Using computer simulators. Soft in the morning, iron in the evening

After we have sorted out here and here what computer simulators are and what they are, it’s time to talk about how they are used. And I’ll start with perhaps the most interesting area of ​​application – I’ll talk about how professional programmers use simulators in software development to write and debug software for hardware that does not even exist yet.

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It will be about using models of not the most simple devices, such as, for example, SoC (System on Chip) or printed circuit boards with many integrated devices on board. In the development of these devices themselves, two stages can be distinguished. The hardware is developed first. This is a slow process – it can take a year or more.

After the first revision of the physical device appears and basic checks are carried out, the device is transferred to the software developers. From this moment, the second phase begins – the development of software for the device. These can be firmware, BIOS, BSP / CSP (Board and CPU Support Package) for various operating systems, as well as drivers.

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By the way, in the development of chips, which are often called “silicon”, these phases are called “pre-silicon” and “post-silicon” or simply “silicone”.

In theory, software development is possible before a physical device appears. However, in practice, so few do. Development without the possibility of intermediate launches and debugging, and this is exactly what a device is required for, is a very thankless job, I have met few such masochists. Everyone is waiting for “hardware”, but it, as I wrote above, will appear only in a year.

Besides, there is another problem with the hardware. The first revision is released in a limited edition and handed out one piece at a time. Simply put, there are not enough boards and chips for everyone. There are queues, conflicts, it comes to assault. And if you accidentally burned a device, which is very easy, then all development stops until another device is found. Often it is not found, it is necessary to produce a new one, and then wait for delivery. This greatly slows down the process.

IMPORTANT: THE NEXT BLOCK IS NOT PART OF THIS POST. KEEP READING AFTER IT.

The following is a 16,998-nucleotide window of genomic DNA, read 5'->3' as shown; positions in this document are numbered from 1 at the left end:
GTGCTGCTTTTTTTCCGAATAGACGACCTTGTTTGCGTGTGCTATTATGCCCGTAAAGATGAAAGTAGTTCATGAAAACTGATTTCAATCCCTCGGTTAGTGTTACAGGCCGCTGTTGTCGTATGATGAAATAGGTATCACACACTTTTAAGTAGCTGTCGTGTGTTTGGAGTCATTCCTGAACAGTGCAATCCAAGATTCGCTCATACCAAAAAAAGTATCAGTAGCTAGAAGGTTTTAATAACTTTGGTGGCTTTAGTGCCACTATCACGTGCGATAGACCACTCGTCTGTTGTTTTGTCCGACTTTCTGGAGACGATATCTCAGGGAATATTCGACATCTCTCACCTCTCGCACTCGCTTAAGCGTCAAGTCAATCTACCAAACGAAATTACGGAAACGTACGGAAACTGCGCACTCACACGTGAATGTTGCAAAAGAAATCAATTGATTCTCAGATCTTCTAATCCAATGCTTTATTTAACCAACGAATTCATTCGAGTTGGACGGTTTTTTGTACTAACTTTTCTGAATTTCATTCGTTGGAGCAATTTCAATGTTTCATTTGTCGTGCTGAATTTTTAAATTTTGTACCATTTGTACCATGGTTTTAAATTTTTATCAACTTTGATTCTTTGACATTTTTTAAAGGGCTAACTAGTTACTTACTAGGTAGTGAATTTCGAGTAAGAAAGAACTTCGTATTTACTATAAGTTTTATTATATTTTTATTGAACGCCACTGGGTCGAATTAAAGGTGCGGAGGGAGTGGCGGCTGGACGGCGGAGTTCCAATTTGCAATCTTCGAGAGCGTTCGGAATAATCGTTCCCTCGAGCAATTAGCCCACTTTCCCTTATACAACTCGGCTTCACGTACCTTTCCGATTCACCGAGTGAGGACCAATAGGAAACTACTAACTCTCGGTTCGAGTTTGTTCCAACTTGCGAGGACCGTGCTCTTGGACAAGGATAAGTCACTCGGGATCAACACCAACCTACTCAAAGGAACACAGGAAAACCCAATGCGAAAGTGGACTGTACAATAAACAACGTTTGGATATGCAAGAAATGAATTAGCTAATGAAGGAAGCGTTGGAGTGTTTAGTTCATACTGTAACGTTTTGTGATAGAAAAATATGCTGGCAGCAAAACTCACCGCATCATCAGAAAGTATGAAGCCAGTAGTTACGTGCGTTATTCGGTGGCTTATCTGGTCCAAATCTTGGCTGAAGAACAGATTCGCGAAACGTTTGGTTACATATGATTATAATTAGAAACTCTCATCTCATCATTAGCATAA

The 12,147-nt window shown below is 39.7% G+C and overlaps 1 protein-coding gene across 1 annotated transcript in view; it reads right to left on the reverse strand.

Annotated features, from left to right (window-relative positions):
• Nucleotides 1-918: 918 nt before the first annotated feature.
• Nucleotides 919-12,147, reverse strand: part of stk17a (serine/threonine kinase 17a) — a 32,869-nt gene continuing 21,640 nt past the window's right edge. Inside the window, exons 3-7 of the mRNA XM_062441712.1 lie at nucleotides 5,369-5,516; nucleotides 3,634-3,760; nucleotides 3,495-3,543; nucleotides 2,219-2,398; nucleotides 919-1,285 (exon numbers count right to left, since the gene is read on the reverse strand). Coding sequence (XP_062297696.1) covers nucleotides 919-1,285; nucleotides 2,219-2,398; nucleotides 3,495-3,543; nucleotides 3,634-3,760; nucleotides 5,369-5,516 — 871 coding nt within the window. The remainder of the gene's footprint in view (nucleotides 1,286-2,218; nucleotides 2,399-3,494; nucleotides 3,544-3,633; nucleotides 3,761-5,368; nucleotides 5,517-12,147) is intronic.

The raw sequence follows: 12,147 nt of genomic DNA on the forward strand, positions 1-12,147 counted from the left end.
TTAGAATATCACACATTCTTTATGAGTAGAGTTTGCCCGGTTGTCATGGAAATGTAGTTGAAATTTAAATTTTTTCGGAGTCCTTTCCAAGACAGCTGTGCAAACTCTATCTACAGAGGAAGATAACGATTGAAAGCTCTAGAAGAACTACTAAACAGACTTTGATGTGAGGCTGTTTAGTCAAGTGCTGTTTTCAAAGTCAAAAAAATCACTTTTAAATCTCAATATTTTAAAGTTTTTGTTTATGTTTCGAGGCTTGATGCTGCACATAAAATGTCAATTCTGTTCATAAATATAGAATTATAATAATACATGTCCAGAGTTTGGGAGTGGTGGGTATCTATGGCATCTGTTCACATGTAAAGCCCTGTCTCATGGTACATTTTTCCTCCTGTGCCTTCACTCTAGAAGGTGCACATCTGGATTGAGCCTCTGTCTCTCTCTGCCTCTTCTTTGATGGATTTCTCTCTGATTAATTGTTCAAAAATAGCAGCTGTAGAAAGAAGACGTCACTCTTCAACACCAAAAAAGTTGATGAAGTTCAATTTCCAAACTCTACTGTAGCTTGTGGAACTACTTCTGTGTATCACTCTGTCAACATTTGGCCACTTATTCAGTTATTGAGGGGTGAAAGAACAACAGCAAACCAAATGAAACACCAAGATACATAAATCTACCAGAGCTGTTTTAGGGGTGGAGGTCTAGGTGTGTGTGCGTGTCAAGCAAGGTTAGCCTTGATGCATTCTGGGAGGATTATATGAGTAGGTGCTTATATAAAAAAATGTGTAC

And then simulators come to the aid of software developers!

The creation of a virtual device model begins simultaneously with the design of the physical device. But since the creation and release of a model is much easier, the first releases of such models appear conventionally not in a year, but much earlier. Using such models, software developers can immediately start their tasks without waiting for “hardware”.

Yes, there will not be all the functionality, but programmers at the first stages do not need all of it. Until the device is made, teams of hardware architects, modelers, and software developers must have clear and consistent plans that reflect what specific functionality should be done at what stage. At each iteration and with each stage, the virtual model grows with additional functionality, which, in turn, is used by software developers to write a driver or create firmware for this particular functionality.

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In this approach, model and software developers use common specifications. By running software on a model, they are essentially checking each other’s work.

An additional plus is the validation of the “hardware” despite the fact that the hardware itself is not even there yet. It sounds surprising at first glance, but we are talking about architectural errors in the design of the device, some of which can be detected when running software on a model. And this is very cool, as it is possible to fix these bugs in the hardware before it is released. Otherwise, these errors would lead to the need to re-release the next revisions, and this is quite an expensive pleasure.